We think that many of the legends about Buddhas and ancestors are myths (meaning that they probably are "exaggerated and made up stories" presenting very idealized images ... although even myths, as fiction, have value as speaking to human truths), that many "Sutta/Sutra" are creative writing by very "not really the Buddha" authors (some inspired and brilliant, some not very), that most of the claimed "magic and supernormal powers" in Buddhist legend probably never happens/ed (and I am not talking about "the magic of this ordinary life, all around us". That magic I believe in.).

    Nonethless, our Buddhism/Zen Practice feels Wholly Whole and Completely Complete to us, for us, as us. I do not teach for all Buddhists, or even all Zen Buddhists ... but I do teach for the Zen Buddhists who may need to hear such a message, and who may be relieved to know that some of us consider the more "unbelievable" aspects of Buddhist claims to be unnecessary and perhaps (emphasis on "perhaps") a kind of ignorance and belief in baseless superstition fully equivalent to a belief in the Loch Ness Monster, broom riding witches and palm reading.
    Let me say again that different human beings, Buddhists and Zen Buddhists may benefit from different paths. I am pointing out a path to those folks who may be skeptical, questioning or rejecting of certain traditional aspects of Buddhism and Zen Buddhism, yet wonder if they thus "can still practice Zen Buddhism in a sound way." I want to show them that they can.

    What is more, I think that Buddhism has passed through 2500 years of traditional societies with traditional beliefs. Now, we are entering a time when science, historical research, and changes in social values are casting great doubt upon, or placing great pressure on, many of our traditional tenets and beliefs. I then ask myself whether, without those elements, the Buddhist/Zen Way is still viable and worthwhile. I believe, beyond doubt, that it is.

    What are examples of the areas that some skeptical students doubt and/or modern times are challenging? Here are a few examples (no surprises in the list):

    1 - The reality of (and need to believe in to be a "Buddhist") literal, mechanical models of 'post-mortem' rebirth and "1-to-1" cause-effect views of Karma.

    2 - Idealistic hagiographic biographies of Buddhas and Ancestors, often filled with super-powers, super-human feats, fantastic creatures and settings, and the like (except for their figurative or psychological meanings, as in many myths, pointing to truths of the human condition).

    3 - The infallible nature of "Sutras" as the "word of the Buddha" (when all were written by human authors of varying insight and talent, though religiously inspired, from their own imaginations and philosophizings).

    4 - The "magic" effects of such things as protective talisman, Dharani or ceremonies and the like (literally, and not limited to their psychological effects on the hearer).

    Those are just examples.

    I am in no way a critic of anyone who believes in those things as part of their Buddhism. I just speak to those Buddhists who do not believe in such things ... and, themselves, are often criticized by other Buddhists as "not being Buddhist enough" because of their skepticism or rejection of such "core" beliefs.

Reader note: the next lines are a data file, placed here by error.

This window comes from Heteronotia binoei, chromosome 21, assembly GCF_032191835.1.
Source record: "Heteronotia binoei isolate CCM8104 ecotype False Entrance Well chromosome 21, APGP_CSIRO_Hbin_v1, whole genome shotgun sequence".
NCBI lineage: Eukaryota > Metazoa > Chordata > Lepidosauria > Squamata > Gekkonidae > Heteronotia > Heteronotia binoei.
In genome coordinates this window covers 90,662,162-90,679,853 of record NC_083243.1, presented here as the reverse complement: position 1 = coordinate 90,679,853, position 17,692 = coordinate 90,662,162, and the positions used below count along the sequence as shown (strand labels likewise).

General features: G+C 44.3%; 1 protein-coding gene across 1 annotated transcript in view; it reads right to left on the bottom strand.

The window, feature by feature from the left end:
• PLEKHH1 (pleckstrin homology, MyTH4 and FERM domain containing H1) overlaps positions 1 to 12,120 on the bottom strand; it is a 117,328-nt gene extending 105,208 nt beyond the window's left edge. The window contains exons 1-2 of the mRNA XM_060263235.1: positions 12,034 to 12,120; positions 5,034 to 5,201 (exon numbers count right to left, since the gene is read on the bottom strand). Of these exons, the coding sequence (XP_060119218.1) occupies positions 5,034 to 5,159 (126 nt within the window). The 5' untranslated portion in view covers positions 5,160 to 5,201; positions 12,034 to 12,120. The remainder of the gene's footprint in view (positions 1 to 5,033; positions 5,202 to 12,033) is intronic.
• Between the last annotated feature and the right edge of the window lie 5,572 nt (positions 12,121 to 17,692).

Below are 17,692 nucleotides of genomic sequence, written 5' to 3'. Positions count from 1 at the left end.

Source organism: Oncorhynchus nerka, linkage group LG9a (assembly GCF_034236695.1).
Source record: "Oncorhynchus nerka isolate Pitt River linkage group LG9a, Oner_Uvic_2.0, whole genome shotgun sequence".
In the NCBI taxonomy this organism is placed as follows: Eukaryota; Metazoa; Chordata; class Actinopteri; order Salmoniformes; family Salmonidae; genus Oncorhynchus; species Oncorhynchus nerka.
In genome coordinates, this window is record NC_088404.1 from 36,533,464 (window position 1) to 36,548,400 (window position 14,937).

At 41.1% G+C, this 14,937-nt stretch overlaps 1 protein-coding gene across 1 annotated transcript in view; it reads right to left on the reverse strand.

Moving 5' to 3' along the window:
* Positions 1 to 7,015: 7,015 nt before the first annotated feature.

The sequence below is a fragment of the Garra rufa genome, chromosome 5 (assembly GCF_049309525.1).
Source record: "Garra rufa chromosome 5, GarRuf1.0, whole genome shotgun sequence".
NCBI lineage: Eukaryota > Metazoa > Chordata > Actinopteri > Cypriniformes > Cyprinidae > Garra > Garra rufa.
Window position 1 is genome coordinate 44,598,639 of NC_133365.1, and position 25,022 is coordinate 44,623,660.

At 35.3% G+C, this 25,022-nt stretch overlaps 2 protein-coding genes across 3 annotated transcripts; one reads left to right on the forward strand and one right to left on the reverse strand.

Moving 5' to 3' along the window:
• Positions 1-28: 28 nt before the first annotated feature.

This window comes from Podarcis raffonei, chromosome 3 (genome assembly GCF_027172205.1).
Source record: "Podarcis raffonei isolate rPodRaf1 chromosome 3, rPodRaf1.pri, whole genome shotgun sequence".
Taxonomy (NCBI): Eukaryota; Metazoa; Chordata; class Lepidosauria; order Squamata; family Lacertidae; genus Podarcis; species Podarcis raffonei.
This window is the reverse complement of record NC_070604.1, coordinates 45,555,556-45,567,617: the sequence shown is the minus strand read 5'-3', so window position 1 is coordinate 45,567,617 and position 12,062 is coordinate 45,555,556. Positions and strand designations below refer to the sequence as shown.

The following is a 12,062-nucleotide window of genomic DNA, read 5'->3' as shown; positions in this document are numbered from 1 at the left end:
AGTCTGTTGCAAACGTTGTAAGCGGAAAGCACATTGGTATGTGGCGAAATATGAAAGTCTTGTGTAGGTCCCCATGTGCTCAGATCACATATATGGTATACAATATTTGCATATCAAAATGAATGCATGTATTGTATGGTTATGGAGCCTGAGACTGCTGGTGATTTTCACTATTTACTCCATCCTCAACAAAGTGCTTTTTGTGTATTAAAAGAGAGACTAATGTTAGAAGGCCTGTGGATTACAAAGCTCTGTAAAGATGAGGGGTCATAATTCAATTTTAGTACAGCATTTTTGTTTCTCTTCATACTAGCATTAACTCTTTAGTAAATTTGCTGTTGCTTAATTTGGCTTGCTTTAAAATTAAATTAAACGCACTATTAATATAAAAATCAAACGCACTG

What is more, I do not share your view that such is a "given of modern life, and not controversial" among Buddhists. I think they are incredibly controversial still among Western Buddhists, as the controversy surrounding folks like Stephen Batchelor shows. What is more, in a Europe and America where often sometimes the majority or a great plurality of the population in polls profess to believe in any manner of things from ouiji boards to crystals to God's having planted the dinosaur bones to trick us ... I would not be so sure. I have found many Buddhists to be, perhaps even more than the general population, attracted to what I personally believe are questionable New Agey beliefs of various sorts.

    Add the many corners of Buddhism such as Shugden (if this is bashing anyone from another corner of Buddhism, moderators, let me know and I will remove it) and the like, "prosperity teachings" of a certain Buddhist group very popular in the West and, in the Zen world, the apparent wildness over at OBC, and I would challenge your assertion about how "down to earth" and non-superstitious we are.

    http://obcconnect.forumotion.net/t142-o ... planations

    http://obcconnect.forumotion.net/t68-fi ... e-buddhism

    someone wrote:
    There's definitely a greater acceptance of "mythic-magical" thinking among Buddhists in Asia (as compared with Western Buddhists) in my opinion. And it's probably very helpful to most people. This is especially true in regards to beliefs about an afterlife, the Pure Land, and the spirits (souls) of departed ancestors.


    Oh, I believe that it can be helpful and comforting to people to be told these stories even if "made up". What is more, some people may need to be told such stories, and that is right for them. And what's more, they may not be "stories" and might be true and not "made up" (and my belief that most are probably not literally true might be mistaken.). However, I tend to believe that it is helpful in the same way I told our 7 year old that his beloved pet bird who died "surely went to heaven to be with grandma". It was a way to comfort him, let him maybe have a small taste of something more subtle. In other words, it was okay to "fib" to him (fib to him though I was not so sure the bird went to be with grandma ... and, well, who knows ... it might have! In fact, it surely did from the viewpoint of Emptiness!).
    Gassho, Jundo